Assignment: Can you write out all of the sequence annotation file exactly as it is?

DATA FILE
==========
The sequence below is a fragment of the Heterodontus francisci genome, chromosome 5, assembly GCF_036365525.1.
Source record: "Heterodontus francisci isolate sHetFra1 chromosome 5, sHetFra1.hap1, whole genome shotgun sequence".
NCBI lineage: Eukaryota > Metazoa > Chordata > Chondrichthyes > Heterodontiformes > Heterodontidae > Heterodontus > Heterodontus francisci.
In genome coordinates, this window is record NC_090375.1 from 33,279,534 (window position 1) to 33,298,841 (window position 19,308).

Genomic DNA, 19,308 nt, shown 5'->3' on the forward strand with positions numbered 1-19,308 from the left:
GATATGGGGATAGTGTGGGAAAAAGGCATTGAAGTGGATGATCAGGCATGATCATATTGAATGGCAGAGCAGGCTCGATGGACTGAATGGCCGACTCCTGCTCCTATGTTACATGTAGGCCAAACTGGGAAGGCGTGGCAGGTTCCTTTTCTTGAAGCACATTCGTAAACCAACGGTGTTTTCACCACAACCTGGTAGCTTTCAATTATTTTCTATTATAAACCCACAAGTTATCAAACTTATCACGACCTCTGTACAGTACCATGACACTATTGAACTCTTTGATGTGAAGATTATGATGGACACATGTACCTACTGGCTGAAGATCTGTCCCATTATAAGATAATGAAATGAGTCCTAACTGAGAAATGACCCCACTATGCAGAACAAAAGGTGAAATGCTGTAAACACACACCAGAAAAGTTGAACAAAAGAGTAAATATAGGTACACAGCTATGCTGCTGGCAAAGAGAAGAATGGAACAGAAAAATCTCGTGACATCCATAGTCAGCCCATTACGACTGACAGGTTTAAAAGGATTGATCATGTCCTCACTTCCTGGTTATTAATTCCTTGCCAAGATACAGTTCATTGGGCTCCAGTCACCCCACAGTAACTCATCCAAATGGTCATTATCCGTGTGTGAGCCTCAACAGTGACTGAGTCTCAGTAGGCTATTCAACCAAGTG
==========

The sequence below is a fragment of the Heterodontus francisci genome, chromosome 5, assembly GCF_036365525.1.
Source record: "Heterodontus francisci isolate sHetFra1 chromosome 5, sHetFra1.hap1, whole genome shotgun sequence".
NCBI lineage: Eukaryota > Metazoa > Chordata > Chondrichthyes > Heterodontiformes > Heterodontidae > Heterodontus > Heterodontus francisci.
In genome coordinates, this window is record NC_090375.1 from 33,279,534 (window position 1) to 33,298,841 (window position 19,308).

Genomic DNA, 19,308 nt, shown 5'->3' on the forward strand with positions numbered 1-19,308 from the left:
GATATGGGGATAGTGTGGGAAAAAGGCATTGAAGTGGATGATCAGGCATGATCATATTGAATGGCAGAGCAGGCTCGATGGACTGAATGGCCGACTCCTGCTCCTATGTTACATGTAGGCCAAACTGGGAAGGCGTGGCAGGTTCCTTTTCTTGAAGCACATTCGTAAACCAACGGTGTTTTCACCACAACCTGGTAGCTTTCAATTATTTTCTATTATAAACCCACAAGTTATCAAACTTATCACGACCTCTGTACAGTACCATGACACTATTGAACTCTTTGATGTGAAGATTATGATGGACACATGTACCTACTGGCTGAAGATCTGTCCCATTATAAGATAATGAAATGAGTCCTAACTGAGAAATGACCCCACTATGCAGAACAAAAGGTGAAATGCTGTAAACACACACCAGAAAAGTTGAACAAAAGAGTAAATATAGGTACACAGCTATGCTGCTGGCAAAGAGAAGAATGGAACAGAAAAATCTCGTGACATCCATAGTCAGCCCATTACGACTGACAGGTTTAAAAGGATTGATCATGTCCTCACTTCCTGGTTATTAATTCCTTGCCAAGATACAGTTCATTGGGCTCCAGTCACCCCACAGTAACTCATCCAAATGGTCATTATCCGTGTGTGAGCCTCAACAGTGACTGAGTCTCAGTAGGCTATTCAACCAAGTG